A Long Hard Road Back to IAIA: Student Debt


Fifty-two students who attended IAIA last school year didn’t return this fall semester, nearly half of them due to financial holds on their accounts, according to information from Enrollment Management Director, Nena Anaya.   Justin BigHair and Veronica Jourdain are among the 23 students enrolled in Spring 2013 not able to return due to debt owed the school.

Justin BigHair is a junior majoring in studio arts who has been attending IAIA in consecutive semesters since Fall 2010. His very first semester was Spring 2007.  For Spring 2013, he said he received a $700 scholarship from the American Indian College Fund and a tuition scholarship from IAIA.  He also received $1,200 in tribal funding and a $2,000 Pell Grant, but the funding in total wasn’t enough.

Veronica Jourdain has attended IAIA since Fall 2006, majoring in both creative writing (junior) and studio arts (senior).   She stepped out for two semesters in 2012 for medical reasons as well as to repay money owed the school. She returned in Spring 2013.

Jourdain received a $2,000 scholarship from the AICF during the Spring 2013 semester. However, she said she was unable to receive federal funding for the Spring 2013 semester because she has been in college for too many semesters.   As of July 2012, the Pell grant will fund students for no more than twelve semesters.

She also said she missed out on her tribal financial aid because her tribal financial needs analysis wasn’t submitted to her tribe before the deadline.

Timely Submission is Key

Jourdain is not alone in late submission of financial aid paperwork. “We do have several students who wait until the deadline for the TFNA [tribal financial needs analysis] to be sent,”  Financial Aid Director Lara Trujillo-Barela said in an email.

“The student has a major role in completing their FA file and submitting all required documents,” she said. Before the financial aid office can submit any TNFA’s to any tribal entities or determine Pell eligibility, the student has to submit and complete their Free Application for Federal Student Aid.


To assist students with their FAFSAs, the financial aid, and student accounts offices held a FAFSA workshop drive this fall.   For two weeks tables were set up in the academic building and in the cafeteria daily, Trujillo-Barela said.   An after-hours pizza party was held at which time Trujillo-Barela visited with students who lived on campus.

The Struggle

Jourdain and BigHair are now living in Santa Fe, sharing an apartment since August. Thus far, Justin is their only source of income and works as a salesperson at Sunglass Hut in The Santa Fe Place mall.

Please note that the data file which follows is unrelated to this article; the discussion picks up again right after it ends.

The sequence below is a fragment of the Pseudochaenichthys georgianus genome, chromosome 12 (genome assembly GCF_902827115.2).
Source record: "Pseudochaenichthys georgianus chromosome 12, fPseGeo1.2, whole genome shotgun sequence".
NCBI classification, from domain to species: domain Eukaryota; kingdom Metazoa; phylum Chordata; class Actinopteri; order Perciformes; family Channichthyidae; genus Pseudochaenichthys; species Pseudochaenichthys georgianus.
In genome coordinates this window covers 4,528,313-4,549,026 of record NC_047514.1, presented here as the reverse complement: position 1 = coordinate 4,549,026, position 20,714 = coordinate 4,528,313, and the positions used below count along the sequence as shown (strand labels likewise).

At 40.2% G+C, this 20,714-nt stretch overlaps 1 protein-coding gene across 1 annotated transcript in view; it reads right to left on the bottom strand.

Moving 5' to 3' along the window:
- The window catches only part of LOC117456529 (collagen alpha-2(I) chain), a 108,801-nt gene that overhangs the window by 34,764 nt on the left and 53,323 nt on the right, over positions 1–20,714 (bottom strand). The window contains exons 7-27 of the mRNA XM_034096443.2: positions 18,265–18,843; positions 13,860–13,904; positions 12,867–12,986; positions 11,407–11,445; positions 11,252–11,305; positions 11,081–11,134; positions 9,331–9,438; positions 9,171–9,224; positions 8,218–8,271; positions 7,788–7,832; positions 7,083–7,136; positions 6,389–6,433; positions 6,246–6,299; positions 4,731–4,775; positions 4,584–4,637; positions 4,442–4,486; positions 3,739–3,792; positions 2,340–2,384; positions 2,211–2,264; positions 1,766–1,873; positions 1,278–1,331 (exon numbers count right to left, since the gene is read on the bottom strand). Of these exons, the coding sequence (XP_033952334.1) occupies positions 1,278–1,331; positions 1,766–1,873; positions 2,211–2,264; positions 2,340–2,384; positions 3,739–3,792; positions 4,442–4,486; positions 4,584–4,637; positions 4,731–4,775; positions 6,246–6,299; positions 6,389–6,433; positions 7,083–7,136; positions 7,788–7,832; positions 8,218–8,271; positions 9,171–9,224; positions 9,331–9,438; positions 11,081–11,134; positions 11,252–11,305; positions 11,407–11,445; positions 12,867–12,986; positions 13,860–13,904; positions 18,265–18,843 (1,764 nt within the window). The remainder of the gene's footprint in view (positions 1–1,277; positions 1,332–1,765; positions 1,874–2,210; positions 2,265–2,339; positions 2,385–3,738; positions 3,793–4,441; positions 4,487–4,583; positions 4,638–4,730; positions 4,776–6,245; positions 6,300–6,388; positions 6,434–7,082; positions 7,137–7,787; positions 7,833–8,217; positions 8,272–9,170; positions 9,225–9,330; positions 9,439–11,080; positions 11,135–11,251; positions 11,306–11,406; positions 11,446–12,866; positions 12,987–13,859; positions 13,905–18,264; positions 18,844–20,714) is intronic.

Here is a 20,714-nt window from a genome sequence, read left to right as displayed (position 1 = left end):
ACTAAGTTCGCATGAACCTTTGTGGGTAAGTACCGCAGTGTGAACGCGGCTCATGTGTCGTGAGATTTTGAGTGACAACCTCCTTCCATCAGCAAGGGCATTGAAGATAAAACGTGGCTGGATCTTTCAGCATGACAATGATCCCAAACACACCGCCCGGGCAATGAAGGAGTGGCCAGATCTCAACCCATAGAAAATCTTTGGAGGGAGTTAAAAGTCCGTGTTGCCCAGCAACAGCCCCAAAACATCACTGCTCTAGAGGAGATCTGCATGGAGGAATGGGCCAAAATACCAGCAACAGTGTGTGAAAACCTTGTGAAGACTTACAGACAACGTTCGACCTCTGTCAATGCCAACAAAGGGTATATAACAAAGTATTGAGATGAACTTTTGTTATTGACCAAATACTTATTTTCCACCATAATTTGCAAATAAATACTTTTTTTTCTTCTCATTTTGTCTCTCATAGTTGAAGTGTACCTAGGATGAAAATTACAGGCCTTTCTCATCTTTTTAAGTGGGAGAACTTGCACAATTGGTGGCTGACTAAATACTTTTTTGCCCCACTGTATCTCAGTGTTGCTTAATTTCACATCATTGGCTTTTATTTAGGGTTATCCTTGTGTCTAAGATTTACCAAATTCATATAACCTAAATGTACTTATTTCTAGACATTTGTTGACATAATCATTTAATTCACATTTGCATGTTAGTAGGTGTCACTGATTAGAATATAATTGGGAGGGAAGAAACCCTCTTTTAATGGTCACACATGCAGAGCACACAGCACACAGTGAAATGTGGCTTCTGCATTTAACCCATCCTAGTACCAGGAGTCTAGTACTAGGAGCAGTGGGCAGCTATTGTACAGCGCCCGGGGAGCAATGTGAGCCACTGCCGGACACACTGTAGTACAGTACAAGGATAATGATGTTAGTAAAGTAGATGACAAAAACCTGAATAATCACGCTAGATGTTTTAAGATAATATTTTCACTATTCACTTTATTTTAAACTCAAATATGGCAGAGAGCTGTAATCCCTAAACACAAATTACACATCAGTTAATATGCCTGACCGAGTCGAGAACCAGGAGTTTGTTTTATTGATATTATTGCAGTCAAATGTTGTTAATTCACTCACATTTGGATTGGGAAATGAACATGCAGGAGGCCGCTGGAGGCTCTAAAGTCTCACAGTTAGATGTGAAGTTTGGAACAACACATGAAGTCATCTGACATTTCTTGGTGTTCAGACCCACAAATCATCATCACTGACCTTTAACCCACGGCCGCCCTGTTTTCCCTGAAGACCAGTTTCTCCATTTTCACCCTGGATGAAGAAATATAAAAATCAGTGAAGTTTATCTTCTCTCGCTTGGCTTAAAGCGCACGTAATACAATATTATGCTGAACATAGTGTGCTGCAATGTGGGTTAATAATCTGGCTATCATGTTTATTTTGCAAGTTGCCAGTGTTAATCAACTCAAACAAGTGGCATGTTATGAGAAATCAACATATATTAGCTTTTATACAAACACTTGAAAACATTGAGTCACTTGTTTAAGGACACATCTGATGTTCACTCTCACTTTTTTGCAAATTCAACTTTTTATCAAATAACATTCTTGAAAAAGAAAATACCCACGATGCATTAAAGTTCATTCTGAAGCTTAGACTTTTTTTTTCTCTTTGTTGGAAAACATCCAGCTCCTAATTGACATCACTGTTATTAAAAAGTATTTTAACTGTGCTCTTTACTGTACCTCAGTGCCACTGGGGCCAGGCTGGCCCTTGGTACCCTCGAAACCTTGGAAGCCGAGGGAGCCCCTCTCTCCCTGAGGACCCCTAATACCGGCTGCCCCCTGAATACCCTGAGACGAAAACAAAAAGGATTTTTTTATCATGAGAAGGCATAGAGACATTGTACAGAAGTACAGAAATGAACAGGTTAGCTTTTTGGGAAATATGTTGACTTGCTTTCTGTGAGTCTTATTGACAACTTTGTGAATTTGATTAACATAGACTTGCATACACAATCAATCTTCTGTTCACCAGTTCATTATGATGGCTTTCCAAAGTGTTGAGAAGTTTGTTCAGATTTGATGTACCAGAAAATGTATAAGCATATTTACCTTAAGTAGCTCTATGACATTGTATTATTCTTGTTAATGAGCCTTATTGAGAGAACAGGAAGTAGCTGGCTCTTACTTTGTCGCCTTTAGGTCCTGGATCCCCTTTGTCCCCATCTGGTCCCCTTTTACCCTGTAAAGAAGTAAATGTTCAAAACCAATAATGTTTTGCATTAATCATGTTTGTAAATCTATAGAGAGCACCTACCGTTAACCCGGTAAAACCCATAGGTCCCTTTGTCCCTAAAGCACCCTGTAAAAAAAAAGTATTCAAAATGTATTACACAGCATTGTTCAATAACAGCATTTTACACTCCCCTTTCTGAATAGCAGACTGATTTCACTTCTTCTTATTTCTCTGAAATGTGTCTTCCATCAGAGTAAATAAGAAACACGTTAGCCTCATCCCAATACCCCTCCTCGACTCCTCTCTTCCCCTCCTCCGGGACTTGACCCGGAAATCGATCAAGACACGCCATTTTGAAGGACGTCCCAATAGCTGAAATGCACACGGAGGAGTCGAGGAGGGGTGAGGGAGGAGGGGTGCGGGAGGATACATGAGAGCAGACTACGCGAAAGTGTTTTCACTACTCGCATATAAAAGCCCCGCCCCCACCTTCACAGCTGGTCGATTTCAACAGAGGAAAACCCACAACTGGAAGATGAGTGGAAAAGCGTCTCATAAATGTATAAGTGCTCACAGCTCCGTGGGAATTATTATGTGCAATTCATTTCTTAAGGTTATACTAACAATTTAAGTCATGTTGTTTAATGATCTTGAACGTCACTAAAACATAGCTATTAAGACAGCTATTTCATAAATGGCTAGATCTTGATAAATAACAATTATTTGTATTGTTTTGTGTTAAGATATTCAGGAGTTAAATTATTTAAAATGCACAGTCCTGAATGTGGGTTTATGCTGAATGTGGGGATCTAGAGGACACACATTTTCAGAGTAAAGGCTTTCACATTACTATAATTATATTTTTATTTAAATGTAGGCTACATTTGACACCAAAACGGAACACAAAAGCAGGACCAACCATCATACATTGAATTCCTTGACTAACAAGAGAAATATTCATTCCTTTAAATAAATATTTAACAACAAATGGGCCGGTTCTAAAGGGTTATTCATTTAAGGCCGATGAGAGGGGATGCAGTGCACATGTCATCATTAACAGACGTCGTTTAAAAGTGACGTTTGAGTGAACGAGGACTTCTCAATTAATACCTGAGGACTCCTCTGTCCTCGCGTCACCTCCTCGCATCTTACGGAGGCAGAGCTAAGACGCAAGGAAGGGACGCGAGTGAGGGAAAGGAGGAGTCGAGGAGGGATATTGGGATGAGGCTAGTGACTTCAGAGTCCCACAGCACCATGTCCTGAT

It has been difficult, he said. “I’m looking for a second job, so I don’t have to spend all of my money on bills.” He would like to be able to cover groceries and miscellaneous things. Adding to this, he also may have to take care of his disabled older brother.

Jourdain is currently unemployed but has been searching for a job since August. She has applied at restaurants, grocery markets, retail stores, libraries, hotels and motels, offices, fast food joints, and other places. She has a potential employment at Bath and Body Works, but it would probably only be short term for a day or a week at most.

Collection Agency

BigHair said he owes about $1,800 and Jourdain owes just under $2,000. In early November, they both received a letter informing them that IAIA turned over their debt to a collection agency.


IAIA’s student financial aid policy, which students must acknowledge reading  and agreeing to before being able to register for classes, states that “students who fail to meet their financial obligations to IAIA, including but not limited to defaulting on payment of an IAIA promissory note or failing to pay tuition, fees, or charges, may be referred to a collection agency.”

Looking Bleak

The prospect of returning to IAIA in the near future does not look promising. “Unless I can miraculously get the money to pay it off in time, it looks bleak,” Jourdain said. She hopes to return in Spring 2014, if not then Fall 2014.

BigHair might return for the Spring 2014 semester, but now that his bill was sent to a collection agency, he’s not so sure he will because of the debt. If he doesn’t attend next semester, then he hopes to return in Fall 2014.

For now, Jourdain continues to job-search and BigHair will continue working and searching for a second job, and make payments on his bill.

“I need to find myself a rich man,” BigHair joked.

(Featured Photo by Evelina Zuni Lucero)

Copyright © IAIA Chronicle 2013


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